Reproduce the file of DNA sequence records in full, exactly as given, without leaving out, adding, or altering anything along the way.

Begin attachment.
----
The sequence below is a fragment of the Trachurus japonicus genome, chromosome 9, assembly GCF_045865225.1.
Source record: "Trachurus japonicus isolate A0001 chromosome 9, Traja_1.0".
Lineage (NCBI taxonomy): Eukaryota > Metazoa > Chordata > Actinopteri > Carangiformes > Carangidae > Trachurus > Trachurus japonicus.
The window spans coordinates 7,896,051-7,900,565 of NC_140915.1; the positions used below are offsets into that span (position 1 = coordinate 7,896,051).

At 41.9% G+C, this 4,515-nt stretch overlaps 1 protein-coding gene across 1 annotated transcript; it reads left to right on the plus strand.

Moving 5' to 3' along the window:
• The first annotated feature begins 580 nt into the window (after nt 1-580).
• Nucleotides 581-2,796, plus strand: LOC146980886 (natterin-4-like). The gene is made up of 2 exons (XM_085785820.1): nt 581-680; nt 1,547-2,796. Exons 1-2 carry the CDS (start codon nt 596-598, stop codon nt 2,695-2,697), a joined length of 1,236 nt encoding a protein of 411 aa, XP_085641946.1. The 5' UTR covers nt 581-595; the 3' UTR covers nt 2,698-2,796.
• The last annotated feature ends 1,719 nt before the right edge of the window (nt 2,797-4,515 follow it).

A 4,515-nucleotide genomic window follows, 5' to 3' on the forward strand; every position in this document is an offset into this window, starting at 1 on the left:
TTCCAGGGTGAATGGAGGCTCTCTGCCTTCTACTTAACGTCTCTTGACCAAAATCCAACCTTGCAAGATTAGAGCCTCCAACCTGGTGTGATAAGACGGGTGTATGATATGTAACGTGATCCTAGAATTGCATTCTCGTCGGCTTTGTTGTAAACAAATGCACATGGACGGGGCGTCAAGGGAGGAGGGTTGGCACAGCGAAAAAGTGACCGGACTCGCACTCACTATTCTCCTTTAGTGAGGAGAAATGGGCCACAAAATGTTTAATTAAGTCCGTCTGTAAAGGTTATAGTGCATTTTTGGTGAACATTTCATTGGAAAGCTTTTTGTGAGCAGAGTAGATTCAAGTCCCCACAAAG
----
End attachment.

The sequence below is a fragment of the Trachurus japonicus genome, chromosome 9, assembly GCF_045865225.1.
Source record: "Trachurus japonicus isolate A0001 chromosome 9, Traja_1.0".
Lineage (NCBI taxonomy): Eukaryota > Metazoa > Chordata > Actinopteri > Carangiformes > Carangidae > Trachurus > Trachurus japonicus.
The window spans coordinates 7,896,051-7,900,565 of NC_140915.1; the positions used below are offsets into that span (position 1 = coordinate 7,896,051).

At 41.9% G+C, this 4,515-nt stretch overlaps 1 protein-coding gene across 1 annotated transcript; it reads left to right on the plus strand.

Moving 5' to 3' along the window:
• The first annotated feature begins 580 nt into the window (after nt 1-580).
• Nucleotides 581-2,796, plus strand: LOC146980886 (natterin-4-like). The gene is made up of 2 exons (XM_085785820.1): nt 581-680; nt 1,547-2,796. Exons 1-2 carry the CDS (start codon nt 596-598, stop codon nt 2,695-2,697), a joined length of 1,236 nt encoding a protein of 411 aa, XP_085641946.1. The 5' UTR covers nt 581-595; the 3' UTR covers nt 2,698-2,796.
• The last annotated feature ends 1,719 nt before the right edge of the window (nt 2,797-4,515 follow it).

A 4,515-nucleotide genomic window follows, 5' to 3' on the forward strand; every position in this document is an offset into this window, starting at 1 on the left:
TTCCAGGGTGAATGGAGGCTCTCTGCCTTCTACTTAACGTCTCTTGACCAAAATCCAACCTTGCAAGATTAGAGCCTCCAACCTGGTGTGATAAGACGGGTGTATGATATGTAACGTGATCCTAGAATTGCATTCTCGTCGGCTTTGTTGTAAACAAATGCACATGGACGGGGCGTCAAGGGAGGAGGGTTGGCACAGCGAAAAAGTGACCGGACTCGCACTCACTATTCTCCTTTAGTGAGGAGAAATGGGCCACAAAATGTTTAATTAAGTCCGTCTGTAAAGGTTATAGTGCATTTTTGGTGAACATTTCATTGGAAAGCTTTTTGTGAGCAGAGTAGATTCAAGTCCCCACAAAG